The Harness Delegate is a containerized worker node that has the ability to be run in Docker and Kubernetes anywhere on your infrastructure. Harness just needs the ability to communicate to the Delegate so segregation is straightforward.
The power of the Harness Delegate shows itself in several scenarios. You are free to install as many Delegates as you need. The Delegates can also be scoped to restrict usage.
Both models are supported by the Harness Delegate. The Delegate can have direct access which requires no configuration on your part to the Kubernetes cluster it is deployed into. If you are getting started with Harness, most users would install a Delegate into where they want their workload to be deployed, in the below example, K3d.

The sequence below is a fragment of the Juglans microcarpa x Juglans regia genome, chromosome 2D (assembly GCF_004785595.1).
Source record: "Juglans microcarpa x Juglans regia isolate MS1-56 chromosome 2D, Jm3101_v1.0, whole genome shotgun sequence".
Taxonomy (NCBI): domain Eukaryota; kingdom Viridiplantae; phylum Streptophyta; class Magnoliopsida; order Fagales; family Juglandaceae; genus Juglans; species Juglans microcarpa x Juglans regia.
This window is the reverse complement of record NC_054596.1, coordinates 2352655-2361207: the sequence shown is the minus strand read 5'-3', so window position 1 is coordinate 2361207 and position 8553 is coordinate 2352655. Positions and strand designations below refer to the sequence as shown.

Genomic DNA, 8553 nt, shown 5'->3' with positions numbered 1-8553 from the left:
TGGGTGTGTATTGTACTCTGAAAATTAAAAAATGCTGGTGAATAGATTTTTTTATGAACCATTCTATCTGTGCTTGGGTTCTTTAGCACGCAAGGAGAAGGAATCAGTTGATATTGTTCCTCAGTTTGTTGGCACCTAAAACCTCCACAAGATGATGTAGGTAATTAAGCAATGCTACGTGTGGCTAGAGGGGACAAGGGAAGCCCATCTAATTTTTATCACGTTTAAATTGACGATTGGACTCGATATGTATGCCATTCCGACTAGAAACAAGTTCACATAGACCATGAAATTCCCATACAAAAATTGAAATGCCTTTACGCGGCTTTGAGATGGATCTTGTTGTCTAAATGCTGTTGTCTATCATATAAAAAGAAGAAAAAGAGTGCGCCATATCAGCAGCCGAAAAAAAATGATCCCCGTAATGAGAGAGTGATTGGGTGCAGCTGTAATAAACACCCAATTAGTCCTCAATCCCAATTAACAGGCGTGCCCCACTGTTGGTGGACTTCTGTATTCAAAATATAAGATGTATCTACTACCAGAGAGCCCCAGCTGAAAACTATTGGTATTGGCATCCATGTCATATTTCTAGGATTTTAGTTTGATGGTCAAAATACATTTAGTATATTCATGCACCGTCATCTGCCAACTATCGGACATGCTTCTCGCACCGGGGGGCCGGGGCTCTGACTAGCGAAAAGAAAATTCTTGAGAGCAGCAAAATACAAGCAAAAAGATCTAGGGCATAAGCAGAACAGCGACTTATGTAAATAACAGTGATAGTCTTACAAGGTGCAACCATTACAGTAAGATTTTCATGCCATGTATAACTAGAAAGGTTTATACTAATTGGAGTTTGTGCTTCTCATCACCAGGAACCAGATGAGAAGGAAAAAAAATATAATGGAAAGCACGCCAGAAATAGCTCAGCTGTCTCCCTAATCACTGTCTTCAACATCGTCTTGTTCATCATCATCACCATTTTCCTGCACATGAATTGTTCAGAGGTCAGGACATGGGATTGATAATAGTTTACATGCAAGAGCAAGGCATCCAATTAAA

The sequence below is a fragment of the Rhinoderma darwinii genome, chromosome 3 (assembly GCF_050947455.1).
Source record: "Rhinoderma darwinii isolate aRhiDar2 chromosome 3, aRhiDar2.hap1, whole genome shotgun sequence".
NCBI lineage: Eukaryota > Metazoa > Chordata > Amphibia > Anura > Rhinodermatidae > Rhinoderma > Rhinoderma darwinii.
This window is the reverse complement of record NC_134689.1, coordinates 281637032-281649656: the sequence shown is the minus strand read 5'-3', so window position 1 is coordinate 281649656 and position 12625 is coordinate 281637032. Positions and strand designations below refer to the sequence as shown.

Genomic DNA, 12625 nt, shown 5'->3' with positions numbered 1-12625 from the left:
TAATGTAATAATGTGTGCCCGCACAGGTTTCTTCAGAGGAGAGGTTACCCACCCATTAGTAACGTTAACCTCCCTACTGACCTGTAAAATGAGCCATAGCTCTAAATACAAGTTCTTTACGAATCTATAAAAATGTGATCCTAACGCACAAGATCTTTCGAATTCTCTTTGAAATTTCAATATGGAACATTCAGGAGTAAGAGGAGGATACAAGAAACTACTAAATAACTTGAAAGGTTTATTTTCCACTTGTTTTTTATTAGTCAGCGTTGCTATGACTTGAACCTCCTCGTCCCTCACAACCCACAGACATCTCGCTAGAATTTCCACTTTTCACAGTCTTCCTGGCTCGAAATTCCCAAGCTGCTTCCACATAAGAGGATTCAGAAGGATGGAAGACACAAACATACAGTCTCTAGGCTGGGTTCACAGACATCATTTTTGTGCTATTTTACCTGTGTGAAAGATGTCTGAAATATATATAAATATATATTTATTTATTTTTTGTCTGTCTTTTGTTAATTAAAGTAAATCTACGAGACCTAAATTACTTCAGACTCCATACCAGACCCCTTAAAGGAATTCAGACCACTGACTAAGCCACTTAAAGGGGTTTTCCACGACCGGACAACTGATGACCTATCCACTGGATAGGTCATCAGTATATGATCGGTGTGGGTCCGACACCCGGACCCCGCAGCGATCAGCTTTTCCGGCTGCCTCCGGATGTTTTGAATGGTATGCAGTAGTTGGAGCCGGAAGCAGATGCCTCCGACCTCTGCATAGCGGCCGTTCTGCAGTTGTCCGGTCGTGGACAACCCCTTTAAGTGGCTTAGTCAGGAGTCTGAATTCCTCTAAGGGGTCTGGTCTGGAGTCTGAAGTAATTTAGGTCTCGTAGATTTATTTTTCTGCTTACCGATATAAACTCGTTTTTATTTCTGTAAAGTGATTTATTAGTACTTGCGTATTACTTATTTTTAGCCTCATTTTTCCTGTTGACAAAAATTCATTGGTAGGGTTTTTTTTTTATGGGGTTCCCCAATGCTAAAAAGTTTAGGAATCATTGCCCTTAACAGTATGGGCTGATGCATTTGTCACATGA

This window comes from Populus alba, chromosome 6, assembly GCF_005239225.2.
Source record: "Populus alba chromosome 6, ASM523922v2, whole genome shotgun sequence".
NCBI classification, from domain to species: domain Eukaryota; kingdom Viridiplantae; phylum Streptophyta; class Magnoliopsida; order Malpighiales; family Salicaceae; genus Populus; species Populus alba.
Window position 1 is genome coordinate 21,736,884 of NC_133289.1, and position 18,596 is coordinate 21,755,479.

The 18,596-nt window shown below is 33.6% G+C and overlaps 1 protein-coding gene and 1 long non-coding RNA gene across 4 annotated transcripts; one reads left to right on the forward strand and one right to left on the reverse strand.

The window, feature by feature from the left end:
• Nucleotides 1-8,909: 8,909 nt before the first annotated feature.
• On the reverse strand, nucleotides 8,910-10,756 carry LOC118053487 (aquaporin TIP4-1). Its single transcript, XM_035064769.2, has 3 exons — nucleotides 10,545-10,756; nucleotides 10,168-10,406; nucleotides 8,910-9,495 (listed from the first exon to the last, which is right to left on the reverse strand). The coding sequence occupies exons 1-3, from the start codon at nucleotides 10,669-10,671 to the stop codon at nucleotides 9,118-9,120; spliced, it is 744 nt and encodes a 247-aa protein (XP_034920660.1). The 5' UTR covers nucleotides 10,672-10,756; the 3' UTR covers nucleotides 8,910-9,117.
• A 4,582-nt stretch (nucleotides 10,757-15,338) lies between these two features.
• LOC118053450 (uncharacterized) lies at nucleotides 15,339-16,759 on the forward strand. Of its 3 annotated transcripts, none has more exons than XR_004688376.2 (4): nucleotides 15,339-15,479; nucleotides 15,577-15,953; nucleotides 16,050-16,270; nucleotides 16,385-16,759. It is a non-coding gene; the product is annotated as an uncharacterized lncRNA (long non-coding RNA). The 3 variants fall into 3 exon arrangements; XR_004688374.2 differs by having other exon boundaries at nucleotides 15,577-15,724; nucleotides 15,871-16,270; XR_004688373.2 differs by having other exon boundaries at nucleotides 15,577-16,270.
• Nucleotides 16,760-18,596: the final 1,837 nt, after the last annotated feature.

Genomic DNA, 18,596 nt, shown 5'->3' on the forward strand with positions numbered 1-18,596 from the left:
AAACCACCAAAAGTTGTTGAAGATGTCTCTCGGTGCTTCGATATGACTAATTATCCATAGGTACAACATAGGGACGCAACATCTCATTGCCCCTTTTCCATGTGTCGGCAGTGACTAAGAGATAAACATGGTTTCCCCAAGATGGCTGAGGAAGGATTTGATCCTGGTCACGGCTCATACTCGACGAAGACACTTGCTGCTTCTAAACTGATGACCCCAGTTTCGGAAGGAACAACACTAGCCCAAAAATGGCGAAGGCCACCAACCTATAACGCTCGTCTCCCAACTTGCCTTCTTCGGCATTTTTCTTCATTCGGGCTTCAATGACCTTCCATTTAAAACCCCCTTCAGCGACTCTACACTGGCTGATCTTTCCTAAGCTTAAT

This example can be extrapolated by deploying Harness Kubernetes Delegates across multiple clusters with direct access to those clusters across multiple cloud providers. Once Harness has connectivity to those clusters, creating a multi-cloud, multi-cluster scenario is easy, just install another Delegate and use Harness as the deployment control plane.
Having multiple delegates across multiple cloud providers is not a requirement. A single Harness Delegate can handle multiple authentications and be positioned in appropriate infrastructure to run tasks.
Harness delegates can be scoped to run certain tasks or be limited to certain scopes inside the Harness Platform. In a more complicated example, Team A can deploy to GCP and Azure for disaster recovery and Team B can only deploy to AWS. This can actually be accomplished with one Delegate but for scaling/separation of duties, can wire two different Delegates to take on different workloads for each team.